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Law Educator, Esq.
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For Paul JD. Paul. In a judges ruling of motion to suppress

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For Paul JD. Paul. In a judges ruling of motion to suppress he states "the defendant claims the authorities have very little if any evidence that she possessed precursors with the intent to manufacture." And the state has provided all evidence to defendants counsel." during this hearing neither her attorney or the state brings up the recording of her confession of purchasing them for someone else, or the fact that the officer stated during depositions he knew she purchased them for someone else. The judge also states "the officers attempted to contact her to ask about these purchases and were unsuccessful in reaching her for a period of several months so an arrest warrant was issued." In depositions the officer states "he left a message with me to have her call him. And she did call him back a couple times but stated she would not meet with him in person without an attorney with her." She never met with him cause he wouldn't tell her why he wanted to talk to her. Her attorney doesn't argue any of this. My opinion her attorney isn't representing her, he took the depositions. And the county attorney prosecuting her knowing of the confession and depositions that she purchased for someone else and having a confession of this that he himself gave to the defense attorney. And purposely not making the court aware of this, are not both of these attorneys breaking some ethical rules of being attorneys? Both attorneys know she is not guilty of the crime she is being charged with. Which is why the prosecuting attorney and officers do not mention this stuff and neither does her attorney. Isn't this a crime itself? If so how can I nail both of them? And is this enough now to get the officers for lying under oath.

I have let Paul know that your question is waiting. If I can be of further assistance let me know.

Thank you for your new question and for asking for me again.

You cannot go against the prosecuting attorney for anything, he has qualified immunity from suit for this. Furthermore, he has the discretion as to what evidence to present or not present and as long as he turned this evidence over to the defense his duty is satisfied.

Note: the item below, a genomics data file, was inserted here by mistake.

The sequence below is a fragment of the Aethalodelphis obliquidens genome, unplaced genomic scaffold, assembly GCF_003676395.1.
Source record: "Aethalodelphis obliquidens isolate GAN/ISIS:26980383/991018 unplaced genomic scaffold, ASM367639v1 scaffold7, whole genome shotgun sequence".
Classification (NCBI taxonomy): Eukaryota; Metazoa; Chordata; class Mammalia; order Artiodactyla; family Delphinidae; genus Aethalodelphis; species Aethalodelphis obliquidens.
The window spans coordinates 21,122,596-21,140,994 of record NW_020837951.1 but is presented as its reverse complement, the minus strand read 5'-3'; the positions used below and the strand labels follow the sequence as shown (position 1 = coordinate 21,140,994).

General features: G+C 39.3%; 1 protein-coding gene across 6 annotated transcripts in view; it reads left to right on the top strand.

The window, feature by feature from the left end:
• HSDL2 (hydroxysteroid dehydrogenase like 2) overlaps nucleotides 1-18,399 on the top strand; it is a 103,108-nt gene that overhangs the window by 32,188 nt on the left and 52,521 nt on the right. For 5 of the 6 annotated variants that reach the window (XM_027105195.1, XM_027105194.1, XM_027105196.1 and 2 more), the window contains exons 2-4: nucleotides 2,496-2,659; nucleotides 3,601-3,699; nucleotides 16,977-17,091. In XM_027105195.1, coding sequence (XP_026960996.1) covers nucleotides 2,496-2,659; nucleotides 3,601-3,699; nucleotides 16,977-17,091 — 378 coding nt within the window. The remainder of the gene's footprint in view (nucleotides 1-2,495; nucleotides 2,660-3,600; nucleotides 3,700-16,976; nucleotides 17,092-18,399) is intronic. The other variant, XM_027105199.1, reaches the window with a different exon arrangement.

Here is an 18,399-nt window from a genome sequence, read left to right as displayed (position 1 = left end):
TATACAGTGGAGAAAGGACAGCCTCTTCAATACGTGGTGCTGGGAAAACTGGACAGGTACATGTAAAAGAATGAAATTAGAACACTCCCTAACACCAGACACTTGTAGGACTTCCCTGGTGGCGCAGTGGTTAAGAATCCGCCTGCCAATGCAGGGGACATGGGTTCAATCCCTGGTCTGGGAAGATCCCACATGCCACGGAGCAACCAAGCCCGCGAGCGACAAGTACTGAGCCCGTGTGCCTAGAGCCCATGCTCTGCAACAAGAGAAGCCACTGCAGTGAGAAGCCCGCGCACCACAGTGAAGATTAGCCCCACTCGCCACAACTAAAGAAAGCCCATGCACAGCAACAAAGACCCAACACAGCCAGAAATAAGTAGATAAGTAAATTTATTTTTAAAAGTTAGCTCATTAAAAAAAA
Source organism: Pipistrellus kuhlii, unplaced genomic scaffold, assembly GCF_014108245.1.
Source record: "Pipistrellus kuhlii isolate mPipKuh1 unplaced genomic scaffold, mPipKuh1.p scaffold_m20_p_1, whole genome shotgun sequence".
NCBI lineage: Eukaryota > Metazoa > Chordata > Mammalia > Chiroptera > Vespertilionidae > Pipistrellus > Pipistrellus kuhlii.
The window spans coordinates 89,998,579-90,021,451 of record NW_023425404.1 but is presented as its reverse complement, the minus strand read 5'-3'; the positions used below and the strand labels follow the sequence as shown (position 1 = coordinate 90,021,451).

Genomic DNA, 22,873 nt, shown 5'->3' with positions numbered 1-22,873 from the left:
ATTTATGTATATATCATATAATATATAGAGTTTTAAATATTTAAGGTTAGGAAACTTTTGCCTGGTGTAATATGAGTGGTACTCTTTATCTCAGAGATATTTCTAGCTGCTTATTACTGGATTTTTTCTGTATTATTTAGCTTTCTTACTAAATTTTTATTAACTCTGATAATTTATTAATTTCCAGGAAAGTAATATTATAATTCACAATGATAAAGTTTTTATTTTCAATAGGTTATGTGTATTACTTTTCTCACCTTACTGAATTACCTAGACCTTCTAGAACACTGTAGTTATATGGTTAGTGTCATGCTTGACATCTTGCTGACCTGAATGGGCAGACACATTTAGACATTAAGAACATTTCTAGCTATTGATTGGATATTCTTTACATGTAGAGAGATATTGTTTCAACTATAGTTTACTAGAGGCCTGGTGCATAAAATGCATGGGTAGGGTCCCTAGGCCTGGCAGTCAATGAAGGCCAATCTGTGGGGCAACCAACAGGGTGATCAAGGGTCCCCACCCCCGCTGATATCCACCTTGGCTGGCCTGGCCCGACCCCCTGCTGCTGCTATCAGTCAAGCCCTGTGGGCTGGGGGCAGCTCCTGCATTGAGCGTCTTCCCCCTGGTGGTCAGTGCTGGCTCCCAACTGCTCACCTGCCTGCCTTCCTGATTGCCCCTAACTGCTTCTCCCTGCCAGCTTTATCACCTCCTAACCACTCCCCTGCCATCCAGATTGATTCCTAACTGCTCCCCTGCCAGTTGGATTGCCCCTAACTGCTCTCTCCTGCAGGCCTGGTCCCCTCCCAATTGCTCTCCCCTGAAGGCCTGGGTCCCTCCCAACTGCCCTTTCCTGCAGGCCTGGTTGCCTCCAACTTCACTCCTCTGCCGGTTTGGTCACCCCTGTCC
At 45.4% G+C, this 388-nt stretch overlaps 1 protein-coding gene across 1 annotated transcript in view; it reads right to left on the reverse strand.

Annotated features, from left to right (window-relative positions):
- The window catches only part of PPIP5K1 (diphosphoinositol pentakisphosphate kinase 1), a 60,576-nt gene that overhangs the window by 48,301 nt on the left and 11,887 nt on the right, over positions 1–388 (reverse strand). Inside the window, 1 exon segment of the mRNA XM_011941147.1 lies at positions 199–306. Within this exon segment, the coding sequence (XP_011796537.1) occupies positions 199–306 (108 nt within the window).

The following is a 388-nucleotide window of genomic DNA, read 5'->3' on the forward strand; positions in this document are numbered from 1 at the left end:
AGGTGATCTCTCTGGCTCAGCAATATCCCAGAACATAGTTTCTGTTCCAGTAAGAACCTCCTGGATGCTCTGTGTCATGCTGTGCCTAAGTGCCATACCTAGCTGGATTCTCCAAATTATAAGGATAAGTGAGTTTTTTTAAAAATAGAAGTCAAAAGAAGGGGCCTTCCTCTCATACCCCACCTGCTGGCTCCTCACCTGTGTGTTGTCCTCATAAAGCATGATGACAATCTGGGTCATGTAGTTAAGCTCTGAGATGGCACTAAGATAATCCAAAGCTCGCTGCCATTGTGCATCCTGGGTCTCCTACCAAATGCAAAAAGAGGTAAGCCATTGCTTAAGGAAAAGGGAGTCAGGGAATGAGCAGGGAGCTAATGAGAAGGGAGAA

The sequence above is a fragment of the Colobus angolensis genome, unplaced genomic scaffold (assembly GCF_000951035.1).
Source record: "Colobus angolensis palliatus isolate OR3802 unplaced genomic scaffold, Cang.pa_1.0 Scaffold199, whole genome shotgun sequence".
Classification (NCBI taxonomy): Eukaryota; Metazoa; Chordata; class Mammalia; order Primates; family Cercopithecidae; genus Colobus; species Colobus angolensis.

It is up to your friend's attorney to raise these issues in the court and perhaps he is waiting for trial to do so, but she needs to find out from him why he has not introduced this evidence to impeach the officer's testimony in the suppression hearing and what his strategy is on this matter. It could be that he did not want to put on the record that your friend confessed to purchasing for someone else just yet, which is admitting to the misdemeanor at least.

I would think he would have raised the fact that the evidence and the receipts were fabricated and that the officer did not find what they claimed to have found and they were not purchased at the same time. That failure could indeed be considered ineffective assistance of counsel and also possibly malpractice, but you would have to wait for the end of the trial to pursue that against her attorney.

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Customer: replied 4 years ago.

How about the officer testifying he could not contact her for several months?

July 24th to Sept 25th is two months not several and he talked to her twice but wouldn't say why he wanted to talk to her. and in deps he also states she told him she would not meet with him without an attorney present. And in arrest warrant he states he found receipt for lye also, now it is just the pills receipt he found, and even that we have talked to the store and the owner says the officer asked him to print him a receipt. Which is the electronic journal receipt that a customer wouldn't get, but is the one he enters as evidence that he found. Or does all this also have to be brought out in trial?

Seems like having to wait to find all this out at trial your taking quite a risk that if it doesn't your found guilty then kicking yourself for waiting till trial. kinda like your screwed either way and taking quite a chance that the jury understands all this. Or is it like this knowing most people won't take this chance therefore making it hard to ever get officers or attorneys in trouble or to protect them?

Thank you for your response.

All of this is something her attorney should be using in trial to impeach the credibility of the officer to have his testimony discounted by the court. Everything you have said would all be part of her case raising reasonable doubt in her trial and also on appeal.

While it is a risk, it is how the legal process works most times.
Customer: replied 4 years ago.

Would I be correct in assuming it is no longer innocent until proven guilty, but rather guilty until proven your innocent?

That is not true technically, but sometimes in reality in some courts it certainly appears that way to most observers.
Law Educator, Esq., Lawyer
Category: Family Law
Satisfied Customers: 118768
Experience: Experienced attorney: Family law, Estate Law, SS Law etc.
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